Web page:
Lack of leadership blamed | Canada depends too much on U.S. beef imports, says think-tank
Canada’s $6 billion beef industry is at a tipping point, lacking leadership and a strategy to cash in on its competitive advantages, says a new think-tank analysis.
In a report published Sept. 10, the government and industry-funded Canadian Agricultural Policy Institute said the sector lacks champions to lead it into a more competitive future.
And while exports to the United States are worth $1.8 billion, shipments tend to be live animals that are fattened, slaughtered and processed in the U.S.
The value of imports of beef products from the U.S. exceeds exports, and the gap is growing.
Despite a raft of off-shore trade deals, the United States remains the key market.
“We increasingly are depending on beef product imports from the U.S.” CAPI president David McInnes said.
Institute researchers spoke to more than 80 sector players last year to prepare the report.
“There is a real feeling that we’re missing an opportunity,” he said. “There is a falling rate of beef consumption in Canada, and an increasing portion of that is imported.”
He said consumers are increasingly interested in local food sources, while the Canadian beef industry continues to concentrate on trade with the U.S.
“I just sense that there is a feeling within the sector that there is little alignment and little leadership,” he said.
The study raises the issue of whether Canada is too dependent on north-south trade, which is increasingly turning against Canada.
It asks some questions.
“The value of our exports to other countries can attract higher premiums than the value of our exports to the U.S.,” says the report. So how can the sector decide what is the proper export mix?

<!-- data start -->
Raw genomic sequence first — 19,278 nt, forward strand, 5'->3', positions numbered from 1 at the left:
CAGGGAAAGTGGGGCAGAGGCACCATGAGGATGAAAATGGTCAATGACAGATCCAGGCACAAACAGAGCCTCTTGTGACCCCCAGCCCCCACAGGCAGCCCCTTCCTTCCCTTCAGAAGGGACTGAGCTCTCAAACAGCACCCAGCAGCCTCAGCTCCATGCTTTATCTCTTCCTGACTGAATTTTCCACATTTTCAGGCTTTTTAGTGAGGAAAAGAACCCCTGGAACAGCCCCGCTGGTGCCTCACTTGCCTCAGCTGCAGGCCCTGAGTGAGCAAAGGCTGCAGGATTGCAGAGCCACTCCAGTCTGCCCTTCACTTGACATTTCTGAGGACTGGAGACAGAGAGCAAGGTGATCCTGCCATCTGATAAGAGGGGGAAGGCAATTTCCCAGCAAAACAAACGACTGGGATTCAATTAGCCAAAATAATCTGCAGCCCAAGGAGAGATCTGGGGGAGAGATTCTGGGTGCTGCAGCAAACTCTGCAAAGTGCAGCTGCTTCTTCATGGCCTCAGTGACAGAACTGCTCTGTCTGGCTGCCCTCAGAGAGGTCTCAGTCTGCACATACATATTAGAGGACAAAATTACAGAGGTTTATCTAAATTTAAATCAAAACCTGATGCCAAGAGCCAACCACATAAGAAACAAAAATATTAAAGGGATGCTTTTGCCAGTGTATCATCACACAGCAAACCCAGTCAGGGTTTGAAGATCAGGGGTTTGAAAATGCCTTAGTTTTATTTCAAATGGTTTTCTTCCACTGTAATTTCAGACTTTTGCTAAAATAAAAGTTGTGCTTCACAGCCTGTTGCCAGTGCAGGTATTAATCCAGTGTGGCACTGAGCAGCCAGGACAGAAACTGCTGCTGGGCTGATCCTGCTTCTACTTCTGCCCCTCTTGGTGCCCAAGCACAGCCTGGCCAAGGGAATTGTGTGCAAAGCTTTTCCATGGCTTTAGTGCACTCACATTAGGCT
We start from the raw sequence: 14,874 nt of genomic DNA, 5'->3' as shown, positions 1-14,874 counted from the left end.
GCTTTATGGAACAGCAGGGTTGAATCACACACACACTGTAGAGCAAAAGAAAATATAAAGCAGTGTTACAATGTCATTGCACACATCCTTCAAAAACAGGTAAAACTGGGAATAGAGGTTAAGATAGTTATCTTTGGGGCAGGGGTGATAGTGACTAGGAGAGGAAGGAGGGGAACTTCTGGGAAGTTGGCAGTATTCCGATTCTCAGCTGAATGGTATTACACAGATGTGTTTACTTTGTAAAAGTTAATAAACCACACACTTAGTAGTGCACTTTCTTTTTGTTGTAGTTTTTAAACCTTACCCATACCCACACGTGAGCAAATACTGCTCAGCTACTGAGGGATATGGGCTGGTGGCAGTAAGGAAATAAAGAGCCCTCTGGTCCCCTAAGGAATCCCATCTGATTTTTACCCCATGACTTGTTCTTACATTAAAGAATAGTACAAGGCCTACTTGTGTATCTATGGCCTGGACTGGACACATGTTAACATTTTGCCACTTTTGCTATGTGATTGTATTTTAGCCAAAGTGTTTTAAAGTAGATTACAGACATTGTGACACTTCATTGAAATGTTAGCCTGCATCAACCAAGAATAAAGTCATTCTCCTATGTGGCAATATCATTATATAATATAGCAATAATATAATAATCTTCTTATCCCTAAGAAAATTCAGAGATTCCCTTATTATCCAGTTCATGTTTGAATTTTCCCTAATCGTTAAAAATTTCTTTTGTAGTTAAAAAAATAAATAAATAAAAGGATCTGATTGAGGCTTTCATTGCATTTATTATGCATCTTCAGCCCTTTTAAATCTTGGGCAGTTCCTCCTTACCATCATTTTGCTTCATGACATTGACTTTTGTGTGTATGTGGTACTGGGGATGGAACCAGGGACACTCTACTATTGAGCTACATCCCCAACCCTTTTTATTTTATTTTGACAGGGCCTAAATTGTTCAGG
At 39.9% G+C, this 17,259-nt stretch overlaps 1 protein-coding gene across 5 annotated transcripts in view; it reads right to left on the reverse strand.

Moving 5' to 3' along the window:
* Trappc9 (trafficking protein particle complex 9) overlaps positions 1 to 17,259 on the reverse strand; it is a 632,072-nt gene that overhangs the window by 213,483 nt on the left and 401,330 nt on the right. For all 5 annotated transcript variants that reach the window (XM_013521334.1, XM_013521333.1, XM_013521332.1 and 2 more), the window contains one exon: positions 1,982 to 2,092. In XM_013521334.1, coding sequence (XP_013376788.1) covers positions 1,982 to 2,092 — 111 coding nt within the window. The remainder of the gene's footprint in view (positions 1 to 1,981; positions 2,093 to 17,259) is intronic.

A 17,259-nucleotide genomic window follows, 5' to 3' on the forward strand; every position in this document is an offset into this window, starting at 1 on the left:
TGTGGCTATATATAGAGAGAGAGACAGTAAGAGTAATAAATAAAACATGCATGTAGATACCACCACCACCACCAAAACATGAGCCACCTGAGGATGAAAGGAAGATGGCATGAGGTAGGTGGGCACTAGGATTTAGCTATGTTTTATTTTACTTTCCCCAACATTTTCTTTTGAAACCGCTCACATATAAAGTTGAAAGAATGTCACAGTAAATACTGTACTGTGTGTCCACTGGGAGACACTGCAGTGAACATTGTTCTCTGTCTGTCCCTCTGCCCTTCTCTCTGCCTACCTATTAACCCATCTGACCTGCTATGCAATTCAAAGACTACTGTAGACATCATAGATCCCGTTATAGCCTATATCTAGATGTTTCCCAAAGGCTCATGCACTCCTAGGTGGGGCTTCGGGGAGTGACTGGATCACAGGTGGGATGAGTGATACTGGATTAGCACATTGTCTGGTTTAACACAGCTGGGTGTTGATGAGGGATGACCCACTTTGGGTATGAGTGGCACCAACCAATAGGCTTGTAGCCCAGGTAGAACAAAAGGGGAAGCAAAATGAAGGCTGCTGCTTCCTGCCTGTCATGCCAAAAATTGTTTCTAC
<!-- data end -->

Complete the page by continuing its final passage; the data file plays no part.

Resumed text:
The Canadian cow herd is declining, so does that mean Canada will not be able to meet future export or domestic demands?
As well, the trade deficit with the U.S. in beef trade continues to grow.
“The trade balance of Canada’s beef sector with the U.S. is in decline,” says the report.
“Is this not a strong signal of a loss of competitiveness?”
CAPI, a research think-tank housed on Agriculture Canada property and supported by an Agriculture Canada start-up grant as well as industry funding, says the beef industry has not developed a road map to figure out how it should deal with evolving consumer and market pressures, including the demand for more traceability records and better collaboration with other players in the food chain.
“We are strongly of the view that future success depends on how individual agri-food players work with others in their respective supply chains and among other key players to meet the needs of consumers, address changing expectations for how food is produced and enhance the productive capacity of the environment,” says the report.
CAPI said industry must lead the development of a strategy.
“But governments can then support genuine strategy development and effectively align its investments behind the priorities, such as tailoring its own policies, initiatives, funding and regulations to enable the strategy.”
The CAPI report also calls for more co-ordinated industry leadership, suggesting there is no effective national voice to connect all parts of the sector.
“Each supply chain needs to act,” it said. “In addition, the sector needs to consider whether there should be a national organization with a mandate and the financial means to articulate and support an overall domestic and international strategy.”
The CAPI report suggests that without more co-operation and national leadership across the sector, it could continue to lose its market share internationally and domestically.
“Without such a body, will the status quo be largely maintained?” it said.